Beginning in 2017 some New England BHA members began to informally mentor other members who were looking for more help. At the same time, NEBHA recognized that many people new to hunting and fishing are looking at these activities as way to obtain a source of healthy, sustainable food.
In response to current trends, NEBHA initiated its Recruitment and Mentoring Program in 2018 with a goal of providing to those interested a jump on the learning curve that comes with being new to hunting or fishing, and providing those new to the field with an experienced based on the principles of fair chase and outdoor ethics.
The 2018 mentorship program had 19 participants with 100% of survey respondents stating that they found the program valuable and that they would recomend it and participate again.
From a Mentor: "Working with a mentee makes me think more about how I hunt and why I make certain decisions, so even though I was a mentor I feel like it made me think more strategically about how I hunt. I am in the "passing it on" phase of my hunting career, so sharing my knowledge and enthusiasm for the hunt with someone who is eager to learn more is very satisfying."
If you are interested in being a mentor or mentee in 2019, please reach out! email@example.com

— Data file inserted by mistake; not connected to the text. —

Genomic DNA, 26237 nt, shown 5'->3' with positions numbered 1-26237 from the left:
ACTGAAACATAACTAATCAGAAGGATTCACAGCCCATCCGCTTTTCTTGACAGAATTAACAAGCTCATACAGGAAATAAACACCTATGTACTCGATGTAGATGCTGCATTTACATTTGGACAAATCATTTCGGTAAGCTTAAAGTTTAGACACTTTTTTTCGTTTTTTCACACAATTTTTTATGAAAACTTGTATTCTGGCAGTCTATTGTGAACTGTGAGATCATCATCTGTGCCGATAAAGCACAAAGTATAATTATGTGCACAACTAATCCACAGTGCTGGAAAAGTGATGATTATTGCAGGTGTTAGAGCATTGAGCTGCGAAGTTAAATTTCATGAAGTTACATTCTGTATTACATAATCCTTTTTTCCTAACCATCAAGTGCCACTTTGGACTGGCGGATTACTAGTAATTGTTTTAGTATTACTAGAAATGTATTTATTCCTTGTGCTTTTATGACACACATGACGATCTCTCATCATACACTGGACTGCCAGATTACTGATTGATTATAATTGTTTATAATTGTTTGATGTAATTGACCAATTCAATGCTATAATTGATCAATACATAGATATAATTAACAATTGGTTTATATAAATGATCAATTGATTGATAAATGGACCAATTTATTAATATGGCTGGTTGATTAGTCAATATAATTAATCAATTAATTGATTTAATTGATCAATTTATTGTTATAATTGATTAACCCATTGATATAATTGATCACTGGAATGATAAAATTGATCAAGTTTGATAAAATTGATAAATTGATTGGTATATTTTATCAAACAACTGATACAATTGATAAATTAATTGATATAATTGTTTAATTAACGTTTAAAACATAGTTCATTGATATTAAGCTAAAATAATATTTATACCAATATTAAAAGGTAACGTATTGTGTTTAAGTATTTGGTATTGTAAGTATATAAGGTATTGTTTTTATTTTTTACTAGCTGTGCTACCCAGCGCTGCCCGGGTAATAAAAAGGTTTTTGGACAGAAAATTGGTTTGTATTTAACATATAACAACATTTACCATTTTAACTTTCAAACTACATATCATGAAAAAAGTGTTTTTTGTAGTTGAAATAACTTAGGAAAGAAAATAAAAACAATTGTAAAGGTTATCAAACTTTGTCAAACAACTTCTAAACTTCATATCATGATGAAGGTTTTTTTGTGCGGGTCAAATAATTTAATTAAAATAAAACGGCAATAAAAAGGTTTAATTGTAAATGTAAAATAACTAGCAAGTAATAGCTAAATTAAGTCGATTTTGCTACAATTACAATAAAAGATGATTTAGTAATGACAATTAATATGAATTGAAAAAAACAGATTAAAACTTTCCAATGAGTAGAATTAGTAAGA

There is a heaping pile of proposed legislation has been introduced this year. Wide ranging from bear hunting, Sunday hunting, local hunting bans, firearms and permitting issues, and specific trap type bans. We're keeping a close eye on anything that might pertain to BHA and will bring things forward is they gain any traction.
Working on a river clean up for the early spring. We're going to survey interest level from folks at the upcoming pint night (Feb 24th) before choosing a location.
Thanks for stepping up Alex- anyone interested in helping out, please contact the chapter.
Stay tuned for upcoming pint nights, hunting workshops and other events in Rhode Island! Leadership is working on comments regarding H5130- stay tuned for more on that.
A New Conservation Collaboration- Guest Commentary
As we work to spread our message of conservation and access, new collaborative partnerships are starting to put down roots. The VT Leadership Team recently met with the Northeast Wilderness Trust and found a lot of common ground. Check them out for our post on their blog, while we share a message of theirs here. We're hoping to see this partnership grow, blossom and bear fruit for years to come!
In Pursuit of a Wilder Northeast
from Shelby Perry